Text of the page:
General Maczek died in 1994 aged 102 and is buried with comrades at Breda in the Netherlands. Now, after long years of dereliction, and as a first step towards what we hope can become a broadly based effort for restoration, the Great Map was first drained and cleared of undergrowth by Barony Castle’s current owners, De Vere Venues, and the first steps of our own project then got under way.



the campaign to restore

General Maczek’s



Roger Kelly, David Cameron and Elizabeth Laudenslager acknowledge the help of Steven Sweeny, Deputy General Manager, Barony Castle on 21 May 2008


The project, the Great Map, and General Maczek were the subject of  fuller displays (click to open) for Penicuik Community Development Trust in the Cowan Institute, Penicuik Town Hall on Saturday 19 July 2008, again on Saturday 9 August 2008, and at a Barony Castle Open Day on Sunday 7 September 2008.  As a result a mass of helpful information and support was forthcoming, a working group was convened by Keith Burns in 2009 to carry the project forward, and the project was formally inaugurated in 2010.

Further exhibitions in Penicuik in 2010 on 17 and 24 April and 5 June have brought even more material and individuals to the group.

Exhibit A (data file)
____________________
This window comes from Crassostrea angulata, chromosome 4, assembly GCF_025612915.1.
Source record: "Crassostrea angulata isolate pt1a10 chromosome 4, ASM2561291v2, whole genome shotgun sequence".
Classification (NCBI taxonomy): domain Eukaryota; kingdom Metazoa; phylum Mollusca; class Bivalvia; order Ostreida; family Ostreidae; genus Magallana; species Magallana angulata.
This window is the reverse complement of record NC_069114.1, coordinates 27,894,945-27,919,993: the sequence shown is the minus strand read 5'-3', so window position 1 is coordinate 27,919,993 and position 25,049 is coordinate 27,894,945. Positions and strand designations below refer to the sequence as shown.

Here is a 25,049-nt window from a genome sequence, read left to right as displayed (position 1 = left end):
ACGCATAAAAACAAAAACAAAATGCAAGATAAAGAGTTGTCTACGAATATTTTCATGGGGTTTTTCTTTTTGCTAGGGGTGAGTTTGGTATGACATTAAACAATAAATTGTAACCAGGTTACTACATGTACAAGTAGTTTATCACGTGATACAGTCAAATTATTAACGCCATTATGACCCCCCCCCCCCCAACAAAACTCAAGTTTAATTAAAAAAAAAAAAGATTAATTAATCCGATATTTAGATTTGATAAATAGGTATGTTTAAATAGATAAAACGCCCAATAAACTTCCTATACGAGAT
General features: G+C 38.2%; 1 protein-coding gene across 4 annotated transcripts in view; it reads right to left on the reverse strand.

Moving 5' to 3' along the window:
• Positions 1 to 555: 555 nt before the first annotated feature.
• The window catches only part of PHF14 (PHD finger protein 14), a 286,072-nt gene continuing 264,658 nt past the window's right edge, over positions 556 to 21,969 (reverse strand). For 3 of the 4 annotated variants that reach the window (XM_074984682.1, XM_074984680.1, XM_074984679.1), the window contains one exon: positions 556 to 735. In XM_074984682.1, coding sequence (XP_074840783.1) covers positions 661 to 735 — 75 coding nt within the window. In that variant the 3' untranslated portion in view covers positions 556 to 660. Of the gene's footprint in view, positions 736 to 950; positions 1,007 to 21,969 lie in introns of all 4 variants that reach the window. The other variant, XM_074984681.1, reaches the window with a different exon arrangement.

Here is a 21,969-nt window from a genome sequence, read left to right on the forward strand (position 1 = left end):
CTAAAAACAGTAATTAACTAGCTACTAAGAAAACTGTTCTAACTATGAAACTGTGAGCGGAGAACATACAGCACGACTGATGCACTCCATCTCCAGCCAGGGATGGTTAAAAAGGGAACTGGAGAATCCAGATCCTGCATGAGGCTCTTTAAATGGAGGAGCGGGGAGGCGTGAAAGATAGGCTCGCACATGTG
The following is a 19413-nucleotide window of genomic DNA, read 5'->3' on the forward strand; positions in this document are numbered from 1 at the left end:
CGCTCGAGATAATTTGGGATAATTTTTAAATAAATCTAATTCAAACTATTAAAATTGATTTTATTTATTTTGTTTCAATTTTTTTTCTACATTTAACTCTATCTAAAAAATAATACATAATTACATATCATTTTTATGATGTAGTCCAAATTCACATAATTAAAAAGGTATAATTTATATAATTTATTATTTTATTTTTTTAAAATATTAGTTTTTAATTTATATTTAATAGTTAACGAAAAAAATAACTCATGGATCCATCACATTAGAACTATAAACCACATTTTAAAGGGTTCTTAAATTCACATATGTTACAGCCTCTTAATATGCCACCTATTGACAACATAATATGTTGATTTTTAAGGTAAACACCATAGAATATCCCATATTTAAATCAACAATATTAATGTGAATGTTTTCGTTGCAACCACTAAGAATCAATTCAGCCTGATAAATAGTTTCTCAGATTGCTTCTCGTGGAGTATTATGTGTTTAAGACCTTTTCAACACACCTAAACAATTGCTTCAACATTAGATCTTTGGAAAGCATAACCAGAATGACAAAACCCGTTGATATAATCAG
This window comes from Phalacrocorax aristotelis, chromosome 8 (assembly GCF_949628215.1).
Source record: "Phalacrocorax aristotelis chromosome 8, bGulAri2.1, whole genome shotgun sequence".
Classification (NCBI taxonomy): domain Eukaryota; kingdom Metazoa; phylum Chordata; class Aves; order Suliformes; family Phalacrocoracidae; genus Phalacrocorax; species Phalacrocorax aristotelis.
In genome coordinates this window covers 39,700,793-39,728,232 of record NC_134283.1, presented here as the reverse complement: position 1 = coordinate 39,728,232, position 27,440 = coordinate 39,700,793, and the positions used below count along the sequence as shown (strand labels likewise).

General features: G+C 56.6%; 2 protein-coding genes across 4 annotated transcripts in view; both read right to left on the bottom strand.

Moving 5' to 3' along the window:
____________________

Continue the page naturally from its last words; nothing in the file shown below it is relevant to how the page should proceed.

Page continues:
The Campaign to restore the Great Map was started in 2008 by a small group including Roger Kelly (convener of the Royal Town Planning Institute in Scotland and member of the Saltire Society Council); David Cameron (former convener of the Saltire Society and Edinburgh’s former Deputy City Planner, who worked with the late Kazimierz Trafas on urban restoration in Cracow); Krystyna Szumelukowa, Edinburgh’s former Director of Economic Development; Keith Burns (Hydraulic engineer with a long-term interest in the Map); and Alastair Nimmo (Civil engineer and concrete specialist) and the initial interest of Elizabeth Laudenslager –USA, Diana Webster –Edinburgh, Jonathan Cosens -West Linton, Anne Hardie –Penicuik, Alan Hardie –Penicuik, Mark Hutcheson –Edinburgh, Peter de Vink –Edinburgh, Reuben Crook –Leadburn, Nick Macdonald –Edinburgh and George FutersEddleston.  A meeting to review and report progress to Janusz Szewczuk (one of the Great Map’s surviving cartographer-builders) was called by Keith Burns at Hillend on Tuesday 11 August 2009 with Roger Kelly, Barbara Conboy, David Cameron, Dave Peck, Nick Macdonald and James Barton. A study group on Saturday 12 September 2009 at Barony Castle, onsite at the water intake and at the Great Map itself was hosted by George Futers with Keith Burns, Roger Kelly, David Cameron, Anne Hardie, Barbara Conboy, Krzysztof Chuchra, Krystyna Szumelukowa, Dave Peck, Nigel Rose, Jim Barton and Adam Ward. A further meeting was held at Barony Castle on Sunday 25 October with Keith Burns, Dave Peck, Krystyna Szumelukowa, Alastair Nimmo, David Cameron, Jim Barton and Roger Kelly, with the helpful support of George Futers of De Vere Venues. The group is formally reconstituting itself as a committee and will seek constituted and properly limited financial and charitable status.  It meets regularly to take forward progress on the Great Map’s restoration and engage all interested parties in Scotland, Poland, the Netherlands and Canada.